I would ask the actors. Are they doing it for the cheque, or for the fact that this is a dream project? Simon Pegg nailed the Chancellor’s simpering whimper in a way that can only have come from someone who knew what the ‘love-to-hate’ character meant to fans. Maybe it’s just another notch on his belt in terms of being involved in every great franchise of our childhood (Star Trek, Star Wars, The Chronicles of Narnia… and plenty of others) as if Tim, his character from his TV series Spaced, got all his dreams granted at once. But in any case, how many of the big-name actors jumped at the chance because of love?

Allen:

Agreed. There’s massive love for this project. It was seminal to people’s childhoods. Simon Pegg’s Spaced was a confession to his fandom and this is an extension of that, being a part of what he loved. 

Tom:

A good point. Simon Pegg did an absolutely masterful job as the Chancellor, one of the series’ best characters. 

As for the story, though, it’s the same dribblingly forgettable plot as usual: a little band of plucky, photogenic teenagers, set by a Gandalf analogue on a course to liberate the land. The Gandalf figure is the Aughra, an eminently-watchable huffing, stomping old crone, and another of the series’ best characters. The heroes, however, are the sort of insipid paragons of virtue you come across in all claptrap of this nature; their only faults are non-faults like impetuousness or being too trusting, and as soon as they’re introduced to each other they’re best bloody friends, resulting in many a saccharine reference to the magic of friendship.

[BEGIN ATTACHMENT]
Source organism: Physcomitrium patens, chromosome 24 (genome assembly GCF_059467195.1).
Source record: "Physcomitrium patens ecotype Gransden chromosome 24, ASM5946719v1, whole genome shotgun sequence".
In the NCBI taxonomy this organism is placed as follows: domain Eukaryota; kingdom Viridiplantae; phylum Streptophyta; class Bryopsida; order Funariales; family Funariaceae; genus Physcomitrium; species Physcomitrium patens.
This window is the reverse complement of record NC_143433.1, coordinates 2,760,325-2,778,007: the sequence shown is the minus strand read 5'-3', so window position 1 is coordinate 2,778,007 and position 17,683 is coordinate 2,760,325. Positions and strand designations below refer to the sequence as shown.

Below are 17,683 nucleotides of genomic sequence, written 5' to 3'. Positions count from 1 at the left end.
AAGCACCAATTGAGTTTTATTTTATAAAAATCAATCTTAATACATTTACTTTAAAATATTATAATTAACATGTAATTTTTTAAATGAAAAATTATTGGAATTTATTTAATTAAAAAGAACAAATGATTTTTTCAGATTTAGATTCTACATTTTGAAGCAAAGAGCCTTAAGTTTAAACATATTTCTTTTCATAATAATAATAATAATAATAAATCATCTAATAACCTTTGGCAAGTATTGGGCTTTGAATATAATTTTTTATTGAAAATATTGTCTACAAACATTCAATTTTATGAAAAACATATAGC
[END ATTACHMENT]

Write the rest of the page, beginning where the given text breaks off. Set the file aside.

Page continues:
I don’t want to be the snooty reviewer claiming every fantasy story has to be Hamlet. Age of Resistance isn’t aggressively formulaic — Netflix are chin-juttingly proud of the ‘strong female characters’ they’ve included, which is fair enough, although ‘strong’ certainly doesn’t mean ‘believable and memorable’ in this case. But it’s still a missed opportunity.